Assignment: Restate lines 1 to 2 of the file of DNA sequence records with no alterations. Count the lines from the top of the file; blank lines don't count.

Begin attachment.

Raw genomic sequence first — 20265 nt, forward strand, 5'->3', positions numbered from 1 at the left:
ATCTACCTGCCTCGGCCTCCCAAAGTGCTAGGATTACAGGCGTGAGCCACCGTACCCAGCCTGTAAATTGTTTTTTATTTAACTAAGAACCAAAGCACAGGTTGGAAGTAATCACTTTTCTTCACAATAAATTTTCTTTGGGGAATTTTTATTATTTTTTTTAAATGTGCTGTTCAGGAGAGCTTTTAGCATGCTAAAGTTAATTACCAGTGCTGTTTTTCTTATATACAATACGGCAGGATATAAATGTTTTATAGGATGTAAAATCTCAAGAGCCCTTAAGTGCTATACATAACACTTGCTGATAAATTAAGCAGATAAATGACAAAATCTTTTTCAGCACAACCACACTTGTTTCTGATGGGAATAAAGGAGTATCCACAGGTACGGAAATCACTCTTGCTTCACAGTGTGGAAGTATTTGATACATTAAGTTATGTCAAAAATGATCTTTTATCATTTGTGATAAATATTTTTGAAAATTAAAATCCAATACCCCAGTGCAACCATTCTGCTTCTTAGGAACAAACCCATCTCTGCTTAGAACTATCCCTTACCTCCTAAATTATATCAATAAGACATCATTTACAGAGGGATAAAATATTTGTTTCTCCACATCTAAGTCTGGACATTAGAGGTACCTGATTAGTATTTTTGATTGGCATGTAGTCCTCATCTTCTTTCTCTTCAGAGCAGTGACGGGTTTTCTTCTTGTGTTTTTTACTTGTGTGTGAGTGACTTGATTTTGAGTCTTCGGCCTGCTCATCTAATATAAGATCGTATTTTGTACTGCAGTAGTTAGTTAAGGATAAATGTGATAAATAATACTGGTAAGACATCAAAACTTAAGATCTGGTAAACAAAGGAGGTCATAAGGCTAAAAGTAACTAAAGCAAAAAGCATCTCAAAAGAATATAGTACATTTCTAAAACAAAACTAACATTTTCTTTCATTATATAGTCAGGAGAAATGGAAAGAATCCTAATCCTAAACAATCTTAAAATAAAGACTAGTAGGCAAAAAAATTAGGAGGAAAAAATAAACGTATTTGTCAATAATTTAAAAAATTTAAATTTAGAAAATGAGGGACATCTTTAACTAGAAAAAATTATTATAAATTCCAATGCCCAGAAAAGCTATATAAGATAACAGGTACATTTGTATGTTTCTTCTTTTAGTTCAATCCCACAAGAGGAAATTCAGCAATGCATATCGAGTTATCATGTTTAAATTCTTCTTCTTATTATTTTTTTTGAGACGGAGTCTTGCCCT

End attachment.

Raw genomic sequence first — 20265 nt, forward strand, 5'->3', positions numbered from 1 at the left:
ATCTACCTGCCTCGGCCTCCCAAAGTGCTAGGATTACAGGCGTGAGCCACCGTACCCAGCCTGTAAATTGTTTTTTATTTAACTAAGAACCAAAGCACAGGTTGGAAGTAATCACTTTTCTTCACAATAAATTTTCTTTGGGGAATTTTTATTATTTTTTTTAAATGTGCTGTTCAGGAGAGCTTTTAGCATGCTAAAGTTAATTACCAGTGCTGTTTTTCTTATATACAATACGGCAGGATATAAATGTTTTATAGGATGTAAAATCTCAAGAGCCCTTAAGTGCTATACATAACACTTGCTGATAAATTAAGCAGATAAATGACAAAATCTTTTTCAGCACAACCACACTTGTTTCTGATGGGAATAAAGGAGTATCCACAGGTACGGAAATCACTCTTGCTTCACAGTGTGGAAGTATTTGATACATTAAGTTATGTCAAAAATGATCTTTTATCATTTGTGATAAATATTTTTGAAAATTAAAATCCAATACCCCAGTGCAACCATTCTGCTTCTTAGGAACAAACCCATCTCTGCTTAGAACTATCCCTTACCTCCTAAATTATATCAATAAGACATCATTTACAGAGGGATAAAATATTTGTTTCTCCACATCTAAGTCTGGACATTAGAGGTACCTGATTAGTATTTTTGATTGGCATGTAGTCCTCATCTTCTTTCTCTTCAGAGCAGTGACGGGTTTTCTTCTTGTGTTTTTTACTTGTGTGTGAGTGACTTGATTTTGAGTCTTCGGCCTGCTCATCTAATATAAGATCGTATTTTGTACTGCAGTAGTTAGTTAAGGATAAATGTGATAAATAATACTGGTAAGACATCAAAACTTAAGATCTGGTAAACAAAGGAGGTCATAAGGCTAAAAGTAACTAAAGCAAAAAGCATCTCAAAAGAATATAGTACATTTCTAAAACAAAACTAACATTTTCTTTCATTATATAGTCAGGAGAAATGGAAAGAATCCTAATCCTAAACAATCTTAAAATAAAGACTAGTAGGCAAAAAAATTAGGAGGAAAAAATAAACGTATTTGTCAATAATTTAAAAAATTTAAATTTAGAAAATGAGGGACATCTTTAACTAGAAAAAATTATTATAAATTCCAATGCCCAGAAAAGCTATATAAGATAACAGGTACATTTGTATGTTTCTTCTTTTAGTTCAATCCCACAAGAGGAAATTCAGCAATGCATATCGAGTTATCATGTTTAAATTCTTCTTCTTATTATTTTTTTTGAGACGGAGTCTTGCCCT